Development of Next Generation Adaptive Seismic Protection Systems
Conventionally designed structural frame systems develop significant inelastic deformations under strong earthquakes, leading to inelastic hysteretic behavior, stiffness and strength degradation, increased interstory drifts, and damage with residual drift. Passive seismic protection systems in the form of supplemental damping devices have emerged as an effective approach for reducing response and limiting damage by shifting the inelastic energy dissipation from the framing system to the dampers. However, such dampers do not generally provide self-centering stiffness capability or counter stiffness degradation.
Recent investigations have shown that a combination of adaptive stiffness and damping (ASD) devices can provide substantial response modification, particularly during near-fault pulse-type earthquakes. The research vision of this project is to develop the next generation of seismic protection systems by combining a new class of self-centering adaptive stiffness systems with highly efficient energy dissipation. The goal is to mimic the behavior of actively controlled devices by developing self-contained semi-active ASD devices with feedback and passive ASD devices with internal hydraulic feedback.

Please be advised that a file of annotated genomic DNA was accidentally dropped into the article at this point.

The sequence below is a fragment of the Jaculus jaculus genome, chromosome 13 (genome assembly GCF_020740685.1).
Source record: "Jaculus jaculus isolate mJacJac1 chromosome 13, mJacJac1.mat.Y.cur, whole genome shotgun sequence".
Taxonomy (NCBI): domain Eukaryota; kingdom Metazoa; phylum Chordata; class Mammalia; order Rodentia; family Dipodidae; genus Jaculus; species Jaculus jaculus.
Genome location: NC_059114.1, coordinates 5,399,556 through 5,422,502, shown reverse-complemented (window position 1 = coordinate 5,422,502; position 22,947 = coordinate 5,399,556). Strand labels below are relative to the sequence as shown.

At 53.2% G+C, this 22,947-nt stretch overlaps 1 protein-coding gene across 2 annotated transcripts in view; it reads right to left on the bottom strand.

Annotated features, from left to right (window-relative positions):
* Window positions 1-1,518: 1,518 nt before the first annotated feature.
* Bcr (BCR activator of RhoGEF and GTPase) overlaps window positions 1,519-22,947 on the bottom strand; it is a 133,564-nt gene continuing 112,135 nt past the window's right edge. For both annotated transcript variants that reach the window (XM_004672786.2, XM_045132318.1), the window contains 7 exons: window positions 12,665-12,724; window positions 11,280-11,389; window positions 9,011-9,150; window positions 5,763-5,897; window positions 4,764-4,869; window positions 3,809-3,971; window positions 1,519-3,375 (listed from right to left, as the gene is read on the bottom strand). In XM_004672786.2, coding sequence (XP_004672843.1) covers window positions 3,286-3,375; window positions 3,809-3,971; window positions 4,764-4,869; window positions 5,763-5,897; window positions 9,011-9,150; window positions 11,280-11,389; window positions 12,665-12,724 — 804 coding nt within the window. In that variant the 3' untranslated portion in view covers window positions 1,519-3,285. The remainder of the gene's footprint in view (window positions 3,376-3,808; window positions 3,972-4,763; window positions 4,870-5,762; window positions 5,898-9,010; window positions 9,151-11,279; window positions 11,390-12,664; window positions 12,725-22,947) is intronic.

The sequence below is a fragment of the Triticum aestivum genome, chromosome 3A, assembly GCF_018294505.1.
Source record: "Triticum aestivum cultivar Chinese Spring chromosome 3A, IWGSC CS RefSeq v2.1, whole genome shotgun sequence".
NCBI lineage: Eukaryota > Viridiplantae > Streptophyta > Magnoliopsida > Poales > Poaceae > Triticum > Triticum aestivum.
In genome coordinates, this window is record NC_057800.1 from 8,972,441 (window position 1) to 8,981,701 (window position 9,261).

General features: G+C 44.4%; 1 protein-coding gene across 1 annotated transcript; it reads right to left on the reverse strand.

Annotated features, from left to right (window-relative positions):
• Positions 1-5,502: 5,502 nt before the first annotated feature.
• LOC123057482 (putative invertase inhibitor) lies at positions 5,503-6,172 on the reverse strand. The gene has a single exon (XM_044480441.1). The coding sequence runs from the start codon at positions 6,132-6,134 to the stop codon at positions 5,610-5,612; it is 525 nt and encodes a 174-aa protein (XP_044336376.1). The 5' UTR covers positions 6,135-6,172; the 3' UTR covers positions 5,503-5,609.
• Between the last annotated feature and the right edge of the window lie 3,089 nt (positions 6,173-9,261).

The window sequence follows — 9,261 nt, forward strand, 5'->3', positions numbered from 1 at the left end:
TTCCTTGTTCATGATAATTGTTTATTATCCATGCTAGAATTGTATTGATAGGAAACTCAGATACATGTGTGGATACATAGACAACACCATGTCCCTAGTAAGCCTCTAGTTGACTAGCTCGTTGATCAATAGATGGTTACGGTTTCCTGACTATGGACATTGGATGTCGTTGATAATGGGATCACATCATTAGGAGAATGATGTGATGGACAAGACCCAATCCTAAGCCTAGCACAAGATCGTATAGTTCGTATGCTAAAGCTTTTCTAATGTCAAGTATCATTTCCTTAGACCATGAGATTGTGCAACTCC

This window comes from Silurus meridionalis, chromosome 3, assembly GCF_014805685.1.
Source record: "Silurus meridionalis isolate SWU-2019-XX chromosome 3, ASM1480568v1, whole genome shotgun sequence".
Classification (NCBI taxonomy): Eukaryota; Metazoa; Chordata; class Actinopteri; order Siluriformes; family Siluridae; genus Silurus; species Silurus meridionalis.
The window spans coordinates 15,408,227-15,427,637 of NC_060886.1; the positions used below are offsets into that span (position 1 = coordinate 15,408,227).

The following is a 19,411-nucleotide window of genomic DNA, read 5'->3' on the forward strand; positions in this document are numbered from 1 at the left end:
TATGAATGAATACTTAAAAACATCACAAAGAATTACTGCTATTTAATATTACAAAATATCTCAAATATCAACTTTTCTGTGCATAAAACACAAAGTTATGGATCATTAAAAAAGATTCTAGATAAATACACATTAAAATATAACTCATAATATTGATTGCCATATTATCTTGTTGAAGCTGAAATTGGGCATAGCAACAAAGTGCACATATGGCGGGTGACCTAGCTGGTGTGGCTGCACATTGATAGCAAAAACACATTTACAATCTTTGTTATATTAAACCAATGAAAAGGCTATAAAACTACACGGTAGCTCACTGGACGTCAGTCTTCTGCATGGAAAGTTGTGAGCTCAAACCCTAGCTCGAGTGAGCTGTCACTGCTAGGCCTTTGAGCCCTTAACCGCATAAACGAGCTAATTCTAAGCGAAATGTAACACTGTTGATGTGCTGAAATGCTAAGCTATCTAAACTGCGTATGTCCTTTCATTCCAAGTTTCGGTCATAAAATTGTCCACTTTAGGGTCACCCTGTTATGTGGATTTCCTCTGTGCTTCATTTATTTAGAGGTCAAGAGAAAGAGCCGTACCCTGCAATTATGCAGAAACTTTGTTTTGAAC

The project is expected to advance the state-of-the-art of increased resilience through structural response modification, contributing to earthquake hazard mitigation and expedient post earthquake recovery (due to easy replacement of ASD systems). The project will broadly impact earthquake engineering practice through educational outreach and wide dissemination of research findings through the project web site.
Nagarajaiah S. "Adaptive passive, semiactive, smart tuned mass dampers: identification and control using empirical mode decomposition, hilbert transform, and short-term fourier transform," Structural Control and Health Monitoring, v.16 (7-8, 2009, p. 800).